Gort na Cuile
from £48 /night help
Bungalow | 3 bedrooms | sleeps 6
Why Gort na Cuile?
Nestling cosily in a sheltered corner of the coast, this elevated southern facing site presents a panoramic view of dramatic scenery with stunning and ever changing views of the sea. There is easy access to the adjoining seashore leading on to an expansive shingle beach where the waves continually roll in over pebbles leaving behind shells, rock pools and food for the many varied flocks of birdlife that frequent the area.
There is a plentiful supply of crab and lobster in the locality with sea fishing; edible seafood such as carrigeen moss and dulce are in good supply and there for the taking. Most of all, one can enjoy the peace and quiet, the sunlight rippling on the water, the stunningly beautiful sunsets and sometimes the aurora borealis while the caves at Portronan are well worth exploring for their natural art. The above are just some of the reasons to holiday in Gort na Cuile
|Size||Sleeps up to 6, 3 bedrooms|
|Nearest beach||Beside the house - a pebble strand 100 m|
|Will consider||Long term lets (over 1 month), Short breaks (1-4 days)|
|Nearest Amenities||1 km|
|Nearest travel links||Nearest airport: Derry/Londonderry 61 km, Nearest railway: Derry/Londonderry 61 km|
|Family friendly||Great for children of all ages, Suitable for people with restricted mobility|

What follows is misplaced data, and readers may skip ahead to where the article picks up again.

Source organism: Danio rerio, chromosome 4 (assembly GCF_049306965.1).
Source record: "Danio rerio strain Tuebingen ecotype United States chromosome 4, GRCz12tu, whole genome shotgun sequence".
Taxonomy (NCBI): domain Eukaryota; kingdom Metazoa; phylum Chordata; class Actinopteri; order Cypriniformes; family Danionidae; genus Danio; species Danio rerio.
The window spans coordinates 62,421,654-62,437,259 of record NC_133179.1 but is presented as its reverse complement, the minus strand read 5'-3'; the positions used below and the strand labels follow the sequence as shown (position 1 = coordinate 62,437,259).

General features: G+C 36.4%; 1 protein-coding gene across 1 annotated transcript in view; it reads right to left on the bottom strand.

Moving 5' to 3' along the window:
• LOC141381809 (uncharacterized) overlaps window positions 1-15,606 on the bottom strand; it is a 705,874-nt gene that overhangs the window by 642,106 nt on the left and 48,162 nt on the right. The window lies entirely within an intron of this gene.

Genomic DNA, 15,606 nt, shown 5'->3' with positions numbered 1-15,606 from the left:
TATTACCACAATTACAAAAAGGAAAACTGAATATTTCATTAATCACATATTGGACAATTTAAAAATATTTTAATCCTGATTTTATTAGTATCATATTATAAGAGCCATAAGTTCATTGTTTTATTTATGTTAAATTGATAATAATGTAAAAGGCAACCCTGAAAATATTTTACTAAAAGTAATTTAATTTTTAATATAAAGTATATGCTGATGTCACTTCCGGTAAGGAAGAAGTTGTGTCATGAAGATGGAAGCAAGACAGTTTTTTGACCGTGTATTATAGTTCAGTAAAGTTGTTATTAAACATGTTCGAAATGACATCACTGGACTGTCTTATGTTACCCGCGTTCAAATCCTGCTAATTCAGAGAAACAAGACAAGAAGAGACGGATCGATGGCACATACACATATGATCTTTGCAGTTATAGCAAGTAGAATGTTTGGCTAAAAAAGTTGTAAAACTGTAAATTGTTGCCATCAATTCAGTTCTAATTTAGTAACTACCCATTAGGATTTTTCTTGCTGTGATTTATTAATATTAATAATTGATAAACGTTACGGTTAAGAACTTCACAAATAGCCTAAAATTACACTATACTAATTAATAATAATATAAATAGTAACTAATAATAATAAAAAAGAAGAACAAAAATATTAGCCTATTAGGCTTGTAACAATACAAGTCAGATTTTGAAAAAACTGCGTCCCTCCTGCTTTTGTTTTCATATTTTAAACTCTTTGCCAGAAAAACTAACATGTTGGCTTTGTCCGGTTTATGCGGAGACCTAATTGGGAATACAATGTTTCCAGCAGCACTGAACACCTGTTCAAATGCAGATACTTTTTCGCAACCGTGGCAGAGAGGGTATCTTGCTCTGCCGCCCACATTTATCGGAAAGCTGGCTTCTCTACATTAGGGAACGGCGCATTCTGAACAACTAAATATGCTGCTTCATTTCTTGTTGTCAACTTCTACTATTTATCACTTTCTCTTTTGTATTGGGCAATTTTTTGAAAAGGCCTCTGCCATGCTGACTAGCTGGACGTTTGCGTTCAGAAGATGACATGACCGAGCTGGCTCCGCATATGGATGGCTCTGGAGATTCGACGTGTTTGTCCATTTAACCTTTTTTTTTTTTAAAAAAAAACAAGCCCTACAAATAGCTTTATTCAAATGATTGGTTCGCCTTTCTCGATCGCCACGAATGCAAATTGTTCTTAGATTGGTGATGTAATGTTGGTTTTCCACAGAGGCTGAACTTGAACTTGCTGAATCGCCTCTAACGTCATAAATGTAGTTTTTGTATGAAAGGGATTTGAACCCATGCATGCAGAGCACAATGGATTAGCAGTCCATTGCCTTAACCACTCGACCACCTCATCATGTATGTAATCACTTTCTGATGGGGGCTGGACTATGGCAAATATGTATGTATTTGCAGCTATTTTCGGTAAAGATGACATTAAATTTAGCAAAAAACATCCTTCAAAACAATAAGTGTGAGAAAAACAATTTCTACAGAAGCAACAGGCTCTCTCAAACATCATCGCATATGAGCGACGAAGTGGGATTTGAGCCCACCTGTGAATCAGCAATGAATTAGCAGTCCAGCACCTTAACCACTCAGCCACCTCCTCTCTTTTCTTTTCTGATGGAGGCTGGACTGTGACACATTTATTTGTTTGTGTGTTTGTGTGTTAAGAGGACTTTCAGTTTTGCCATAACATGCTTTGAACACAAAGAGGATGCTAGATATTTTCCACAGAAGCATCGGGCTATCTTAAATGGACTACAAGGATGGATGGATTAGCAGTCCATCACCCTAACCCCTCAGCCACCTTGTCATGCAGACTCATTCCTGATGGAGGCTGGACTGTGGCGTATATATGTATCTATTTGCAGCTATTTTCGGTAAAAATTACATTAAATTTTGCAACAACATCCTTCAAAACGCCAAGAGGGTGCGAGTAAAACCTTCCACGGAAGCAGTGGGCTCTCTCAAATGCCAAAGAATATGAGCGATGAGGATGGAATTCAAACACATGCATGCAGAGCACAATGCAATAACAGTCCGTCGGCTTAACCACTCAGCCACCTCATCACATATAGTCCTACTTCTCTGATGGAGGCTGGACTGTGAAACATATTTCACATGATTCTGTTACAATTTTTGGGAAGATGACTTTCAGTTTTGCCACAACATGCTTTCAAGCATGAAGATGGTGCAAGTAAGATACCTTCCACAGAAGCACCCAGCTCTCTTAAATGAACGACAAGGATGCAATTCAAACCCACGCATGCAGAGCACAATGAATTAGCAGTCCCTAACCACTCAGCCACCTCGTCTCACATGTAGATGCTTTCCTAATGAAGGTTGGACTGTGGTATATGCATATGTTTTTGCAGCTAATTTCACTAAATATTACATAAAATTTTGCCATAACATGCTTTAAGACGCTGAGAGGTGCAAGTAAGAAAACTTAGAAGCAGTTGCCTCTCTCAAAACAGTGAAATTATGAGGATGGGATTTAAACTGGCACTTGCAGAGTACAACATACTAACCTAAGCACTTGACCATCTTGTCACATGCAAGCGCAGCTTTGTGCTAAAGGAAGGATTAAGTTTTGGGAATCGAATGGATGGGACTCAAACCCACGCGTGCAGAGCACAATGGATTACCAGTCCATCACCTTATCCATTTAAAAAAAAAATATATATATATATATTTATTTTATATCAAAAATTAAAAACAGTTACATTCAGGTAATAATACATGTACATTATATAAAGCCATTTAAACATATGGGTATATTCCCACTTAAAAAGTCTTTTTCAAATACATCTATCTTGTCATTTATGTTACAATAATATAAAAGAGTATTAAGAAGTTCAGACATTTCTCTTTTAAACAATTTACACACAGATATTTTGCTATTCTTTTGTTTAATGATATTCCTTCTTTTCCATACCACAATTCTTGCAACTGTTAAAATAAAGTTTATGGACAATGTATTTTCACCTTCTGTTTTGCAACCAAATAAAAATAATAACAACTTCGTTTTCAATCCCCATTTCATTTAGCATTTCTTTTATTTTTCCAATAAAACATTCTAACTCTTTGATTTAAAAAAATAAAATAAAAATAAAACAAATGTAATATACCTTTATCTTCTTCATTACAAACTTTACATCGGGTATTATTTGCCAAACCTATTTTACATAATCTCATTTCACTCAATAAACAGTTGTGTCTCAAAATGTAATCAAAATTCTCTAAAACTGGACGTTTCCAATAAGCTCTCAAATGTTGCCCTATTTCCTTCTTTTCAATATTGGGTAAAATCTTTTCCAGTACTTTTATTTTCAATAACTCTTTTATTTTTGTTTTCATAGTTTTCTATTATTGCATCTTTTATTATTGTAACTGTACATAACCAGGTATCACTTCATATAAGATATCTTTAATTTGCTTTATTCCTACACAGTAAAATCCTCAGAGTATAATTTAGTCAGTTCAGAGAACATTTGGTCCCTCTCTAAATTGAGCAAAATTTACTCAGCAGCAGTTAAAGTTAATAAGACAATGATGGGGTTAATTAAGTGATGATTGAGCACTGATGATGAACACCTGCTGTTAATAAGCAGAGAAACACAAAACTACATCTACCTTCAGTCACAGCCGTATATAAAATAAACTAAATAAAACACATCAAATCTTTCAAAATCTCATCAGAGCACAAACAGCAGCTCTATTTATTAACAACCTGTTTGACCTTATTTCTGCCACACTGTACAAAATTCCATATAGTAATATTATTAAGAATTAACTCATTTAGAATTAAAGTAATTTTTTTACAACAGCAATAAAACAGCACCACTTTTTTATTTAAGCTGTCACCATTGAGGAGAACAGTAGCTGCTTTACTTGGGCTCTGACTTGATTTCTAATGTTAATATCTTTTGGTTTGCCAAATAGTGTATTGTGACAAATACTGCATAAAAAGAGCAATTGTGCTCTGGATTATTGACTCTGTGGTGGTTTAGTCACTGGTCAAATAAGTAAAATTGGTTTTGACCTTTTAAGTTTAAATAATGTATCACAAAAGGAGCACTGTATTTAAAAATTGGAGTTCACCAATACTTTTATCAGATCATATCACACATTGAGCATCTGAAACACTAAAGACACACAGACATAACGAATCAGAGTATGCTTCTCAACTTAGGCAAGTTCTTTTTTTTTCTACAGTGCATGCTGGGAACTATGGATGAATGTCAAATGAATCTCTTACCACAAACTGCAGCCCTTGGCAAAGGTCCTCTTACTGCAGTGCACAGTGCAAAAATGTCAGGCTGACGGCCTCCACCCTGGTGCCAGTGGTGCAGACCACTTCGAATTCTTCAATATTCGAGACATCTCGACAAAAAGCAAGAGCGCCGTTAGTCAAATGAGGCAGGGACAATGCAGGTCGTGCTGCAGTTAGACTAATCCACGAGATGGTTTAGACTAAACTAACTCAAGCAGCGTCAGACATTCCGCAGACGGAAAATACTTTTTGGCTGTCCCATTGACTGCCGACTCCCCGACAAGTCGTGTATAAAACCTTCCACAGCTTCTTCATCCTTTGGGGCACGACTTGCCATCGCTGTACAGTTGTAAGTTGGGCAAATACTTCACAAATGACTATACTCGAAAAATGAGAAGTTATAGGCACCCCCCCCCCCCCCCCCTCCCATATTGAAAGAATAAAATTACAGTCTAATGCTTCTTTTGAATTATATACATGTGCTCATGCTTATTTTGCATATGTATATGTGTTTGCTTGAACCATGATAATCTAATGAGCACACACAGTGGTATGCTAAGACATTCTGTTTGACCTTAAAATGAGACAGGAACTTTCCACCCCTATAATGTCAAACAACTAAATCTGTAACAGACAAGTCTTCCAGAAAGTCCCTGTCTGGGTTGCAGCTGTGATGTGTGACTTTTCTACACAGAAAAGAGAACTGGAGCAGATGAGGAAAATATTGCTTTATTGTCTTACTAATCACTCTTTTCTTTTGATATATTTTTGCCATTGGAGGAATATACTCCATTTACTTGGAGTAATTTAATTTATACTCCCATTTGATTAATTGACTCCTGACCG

|Notes||No pets allowed, No smoking at this property|
Features and Facilities
|Luxuries||Log fire, DVD player, Sea view|
|General||Central heating, TV, Video player, Satellite TV|
|Standard||Kettle, Toaster, Iron|
|Utilities||Clothes dryer, Dishwasher, Cooker, Microwave, Fridge, Freezer, Washing machine|
|Rooms||3 bedrooms, 2 bathrooms of which 1 Family bathrooms and 1 Shower rooms|
|Furniture||1 Sofa beds, Single beds (2), Double beds (2), Cots (1), Dining seats for 6, Lounge seats for 3|
|Other||Linen provided, High chair|
|Outdoors||Private garden, BBQ|
The Province of Ulster region
Donegal is located in the north-west of Ireland and Gort na Cuile is in the extreme north. The county boasts a raw natural beauty with a picturesque coastline. It has blanket bogs, mountains, cliffs, lakes and miles of golden beaches. There are many historical attractions dated back into the mists of time. The county also has a beautiful National Park and Malin Head is only about one hour's drive from Derry which was nominated as "The UK City of Culture 2013"
Donegal is brimming with things to see and do. It's a haven for outdoor activities such as golf, fishing, hiking,cycling, horse riding, scuba diving and surfing. Do take a drive around the "Inishowen 100" which follows the periphery of the Inishowen coastline for most of the way.
Malin Head:Ireland's most northerly point is only a 5 minute drive away - it looks out over the island of Inistrahull. Nearby is the raised beach - a famous geological feature left over from the ice age, also a pebble beach where semi-precious stones can be found. If the air is clear, it is possible to see Scotland. In the other direction, a wild and stunning walk leads on along the high cliffs, past Hells Hole and the Devils Bridge. Crocalough mountain offers spectacular views of Malin Head district and well beyond.